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Resumes 101

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  1. Resumes 101 Kevin McMullan Health Professional Recruiter New Mexico Health Resources 505-260-0993/

  2. New Mexico Health Resources, Inc. • 501 (c)3 non-profit private New Mexico corporation governed by a volunteer board of directors from throughout New Mexico • primary focus is recruitment and retention of health care professionals to New Mexico, especially rural and underserved areas • emphasis on primary care physicians, dentists, nurse practitioners, and physicians assistants

  3. What New Mexico Health Resources Does • candidate describes to NMHR what you are looking for in a practice (specialty, community, locations eligible for loan repayment, community size and geographic preference, etc.) so that a profile is developed. • NMHR matches via computer database what you are looking for with practices and clinics across the state looking for what you can offer them • requires a resume or CV provided to NMHR

  4. What New Mexico Health Resources Does • referral of your resume to a matched employer’s hiring contact • help with what employers are looking for • resume preparation and assistance • interview and employment contract support • state/federal loan programs and tax credits information • anything else that may be of aid to you in transitioning from your residency

  5. Today’s Presentation • Tell you about the difference between resumes and CVs and why most of you may be writing resumes • Cover what needs and what does not need to be in a resume • Give you some rules, red flags and tips in writing them • An example of a well written resume • An offer to you about your resume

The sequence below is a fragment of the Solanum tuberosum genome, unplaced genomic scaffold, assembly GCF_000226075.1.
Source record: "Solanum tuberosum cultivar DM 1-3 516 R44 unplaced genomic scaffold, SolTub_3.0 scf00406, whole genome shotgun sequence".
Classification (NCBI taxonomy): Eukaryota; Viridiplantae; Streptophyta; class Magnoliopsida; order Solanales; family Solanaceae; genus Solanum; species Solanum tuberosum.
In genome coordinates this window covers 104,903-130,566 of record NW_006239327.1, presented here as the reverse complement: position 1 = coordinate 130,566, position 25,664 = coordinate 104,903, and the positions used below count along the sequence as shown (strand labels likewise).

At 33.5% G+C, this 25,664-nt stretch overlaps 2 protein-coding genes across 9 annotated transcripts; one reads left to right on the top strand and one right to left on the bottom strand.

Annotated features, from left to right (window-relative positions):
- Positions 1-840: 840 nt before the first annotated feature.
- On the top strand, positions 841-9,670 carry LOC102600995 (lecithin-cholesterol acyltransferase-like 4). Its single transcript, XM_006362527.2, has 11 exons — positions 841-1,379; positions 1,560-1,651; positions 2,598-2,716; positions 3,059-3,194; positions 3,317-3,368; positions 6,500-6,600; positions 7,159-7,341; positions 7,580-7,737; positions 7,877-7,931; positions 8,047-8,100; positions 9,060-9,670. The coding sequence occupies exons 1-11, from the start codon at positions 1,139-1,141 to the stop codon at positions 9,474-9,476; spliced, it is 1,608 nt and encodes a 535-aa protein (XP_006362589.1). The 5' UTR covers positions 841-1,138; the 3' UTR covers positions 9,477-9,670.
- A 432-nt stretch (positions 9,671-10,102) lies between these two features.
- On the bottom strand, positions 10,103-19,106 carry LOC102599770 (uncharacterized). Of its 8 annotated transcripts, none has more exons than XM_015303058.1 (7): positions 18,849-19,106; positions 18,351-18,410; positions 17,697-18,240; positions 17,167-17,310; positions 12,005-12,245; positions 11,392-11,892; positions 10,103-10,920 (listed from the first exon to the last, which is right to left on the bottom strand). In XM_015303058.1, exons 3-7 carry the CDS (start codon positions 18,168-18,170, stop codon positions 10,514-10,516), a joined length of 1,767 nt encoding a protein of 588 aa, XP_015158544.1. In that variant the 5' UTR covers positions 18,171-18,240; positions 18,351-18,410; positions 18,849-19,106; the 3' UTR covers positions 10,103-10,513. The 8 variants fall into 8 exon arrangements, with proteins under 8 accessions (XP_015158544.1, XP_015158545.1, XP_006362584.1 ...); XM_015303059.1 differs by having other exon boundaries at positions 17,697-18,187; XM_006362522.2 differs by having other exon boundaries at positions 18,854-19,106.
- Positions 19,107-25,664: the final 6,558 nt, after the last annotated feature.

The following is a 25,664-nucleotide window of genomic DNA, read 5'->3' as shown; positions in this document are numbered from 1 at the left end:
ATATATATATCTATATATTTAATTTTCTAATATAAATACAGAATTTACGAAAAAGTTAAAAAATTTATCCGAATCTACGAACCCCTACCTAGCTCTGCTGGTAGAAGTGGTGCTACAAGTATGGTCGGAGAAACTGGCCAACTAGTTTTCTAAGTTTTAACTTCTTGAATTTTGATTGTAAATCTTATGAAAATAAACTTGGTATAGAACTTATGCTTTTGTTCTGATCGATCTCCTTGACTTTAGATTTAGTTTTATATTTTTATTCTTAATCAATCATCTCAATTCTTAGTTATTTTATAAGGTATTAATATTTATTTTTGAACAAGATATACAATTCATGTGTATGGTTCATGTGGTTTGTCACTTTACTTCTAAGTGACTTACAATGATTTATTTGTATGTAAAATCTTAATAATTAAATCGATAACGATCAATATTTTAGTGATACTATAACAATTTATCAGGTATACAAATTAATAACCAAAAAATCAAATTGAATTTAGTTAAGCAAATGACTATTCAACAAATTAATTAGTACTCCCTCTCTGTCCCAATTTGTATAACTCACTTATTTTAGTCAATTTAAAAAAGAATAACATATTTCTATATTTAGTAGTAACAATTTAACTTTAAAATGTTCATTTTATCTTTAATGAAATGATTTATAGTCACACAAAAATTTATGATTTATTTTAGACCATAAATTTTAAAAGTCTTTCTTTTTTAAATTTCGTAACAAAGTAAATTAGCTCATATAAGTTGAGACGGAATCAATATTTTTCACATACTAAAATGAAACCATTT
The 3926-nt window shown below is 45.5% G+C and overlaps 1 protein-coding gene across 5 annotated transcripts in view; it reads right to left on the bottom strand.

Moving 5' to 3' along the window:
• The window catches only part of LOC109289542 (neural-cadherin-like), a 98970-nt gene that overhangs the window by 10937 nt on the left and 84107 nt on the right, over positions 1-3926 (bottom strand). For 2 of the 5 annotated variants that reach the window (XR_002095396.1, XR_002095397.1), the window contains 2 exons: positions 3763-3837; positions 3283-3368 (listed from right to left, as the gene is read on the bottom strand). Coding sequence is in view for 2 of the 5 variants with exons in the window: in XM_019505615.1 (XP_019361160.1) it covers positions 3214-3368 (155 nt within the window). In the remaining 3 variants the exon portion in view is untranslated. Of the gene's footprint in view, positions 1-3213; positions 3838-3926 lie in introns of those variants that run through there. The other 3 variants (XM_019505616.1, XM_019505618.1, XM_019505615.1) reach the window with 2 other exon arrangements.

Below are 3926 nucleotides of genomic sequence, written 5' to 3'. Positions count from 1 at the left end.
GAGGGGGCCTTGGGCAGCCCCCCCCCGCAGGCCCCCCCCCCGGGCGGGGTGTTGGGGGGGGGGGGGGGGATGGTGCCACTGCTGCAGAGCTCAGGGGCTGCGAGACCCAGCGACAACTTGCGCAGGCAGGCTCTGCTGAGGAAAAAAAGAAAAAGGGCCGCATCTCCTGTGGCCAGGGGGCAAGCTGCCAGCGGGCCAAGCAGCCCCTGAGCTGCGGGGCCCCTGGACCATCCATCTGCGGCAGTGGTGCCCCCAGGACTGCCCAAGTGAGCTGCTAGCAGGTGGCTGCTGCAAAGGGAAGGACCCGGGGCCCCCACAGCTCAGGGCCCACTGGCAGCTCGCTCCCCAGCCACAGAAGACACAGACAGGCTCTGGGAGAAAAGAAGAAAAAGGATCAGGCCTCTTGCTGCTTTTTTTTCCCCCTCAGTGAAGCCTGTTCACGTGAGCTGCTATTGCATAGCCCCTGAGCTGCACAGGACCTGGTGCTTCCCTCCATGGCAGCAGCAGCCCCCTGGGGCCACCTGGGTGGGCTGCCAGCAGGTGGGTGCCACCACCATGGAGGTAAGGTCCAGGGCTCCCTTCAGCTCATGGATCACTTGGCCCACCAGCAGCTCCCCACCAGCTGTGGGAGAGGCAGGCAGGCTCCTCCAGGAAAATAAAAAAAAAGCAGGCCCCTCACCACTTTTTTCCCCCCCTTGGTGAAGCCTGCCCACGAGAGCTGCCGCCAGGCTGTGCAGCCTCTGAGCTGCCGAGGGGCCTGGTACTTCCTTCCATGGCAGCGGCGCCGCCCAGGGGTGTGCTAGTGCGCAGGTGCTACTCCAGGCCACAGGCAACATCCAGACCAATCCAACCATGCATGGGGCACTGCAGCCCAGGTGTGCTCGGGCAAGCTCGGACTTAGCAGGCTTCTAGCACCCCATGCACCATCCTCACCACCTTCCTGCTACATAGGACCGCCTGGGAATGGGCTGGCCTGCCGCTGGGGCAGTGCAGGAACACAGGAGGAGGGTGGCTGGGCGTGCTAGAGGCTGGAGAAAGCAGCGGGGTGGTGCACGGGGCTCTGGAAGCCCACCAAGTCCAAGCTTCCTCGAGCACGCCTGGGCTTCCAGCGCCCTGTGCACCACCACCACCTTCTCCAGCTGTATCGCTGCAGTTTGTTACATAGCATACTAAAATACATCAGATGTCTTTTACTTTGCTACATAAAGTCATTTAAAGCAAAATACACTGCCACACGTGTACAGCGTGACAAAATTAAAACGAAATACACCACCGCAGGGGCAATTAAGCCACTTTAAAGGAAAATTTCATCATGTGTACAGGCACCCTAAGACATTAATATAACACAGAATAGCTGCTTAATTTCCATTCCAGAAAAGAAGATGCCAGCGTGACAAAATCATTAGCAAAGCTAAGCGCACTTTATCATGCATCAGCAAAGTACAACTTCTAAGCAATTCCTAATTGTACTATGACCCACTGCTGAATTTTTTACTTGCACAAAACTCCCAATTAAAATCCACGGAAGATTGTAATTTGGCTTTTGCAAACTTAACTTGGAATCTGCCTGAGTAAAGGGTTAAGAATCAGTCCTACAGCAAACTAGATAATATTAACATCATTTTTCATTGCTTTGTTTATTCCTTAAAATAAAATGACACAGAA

6. Definitions Resume Curriculum Vitae (CV) Used for academic positions and grants Length rule-the more the better, but any length is acceptable. Focused on a wide audience of potential readers. Emphasis is publications research activities, and awards. • Used for everything ,but academic positions • Length rule- two pages is preferred. • Number of readers may be limited so focus on content for those readers. • Emphasis on clinical skills, activities, and flexibility.

  7. Curriculum Vitae • CV stands for "curriculum vitae." Curriculum vitae is a Latin expression which can be loosely translated as [the] course of [my] life.

  8. Cover letter for a resume • The cover letter should be three paragraphs max and should be personalized for a particular job. • A simple and more concise letter is preferred. • You need an introductory paragraph tailored for the position that says who you are and what you are looking for. The second paragraph should state why you are interested in that particular position and what you know about it. Show some passion in this paragraph . This is the "I love medicine" statement. The third paragraph is the ask for an interview paragraph.

  9. Cover letter for a resume Ideally a cover letter should……. – Share your vision of the ideal practice setting, – Tell the reader why you want to practice with them, – Explain why you are the best fit and why you should be interviewed.

  10. Rule #1-Resumes are sales documents • No rule that says you cannot have more than one version of your resume. • Write different resumes for different organizations. Their needs differ. RESEARCH THE ORGANIZATION. • Resumes are sales documents (selling you and what you can bring to an organization or practice ). • Resumes are infomercials or a personal branding document about you. • Resumes tells the employer why you would make the organization or practice that much better(what’s in it for them).

  11. Resume(s) Q. -Why do you write resume(s)? A.- TO GET AN INTERVIEW!!!!!! This is the first impression contact with the employer so it has to be perfect in every respect. Assembling a resume is an exercise in precision with very imprecise boundaries and rules.

  12. Resume(s) • There is no set formula, no absolute guide, no strict set of rules to tell you what the structure and content of a resume. What you see in the rest of this presentation is one person’s opinion. • However, adhering to what employers generally want to know within the presented guidelines that follow will likely draw positive attention to your resume.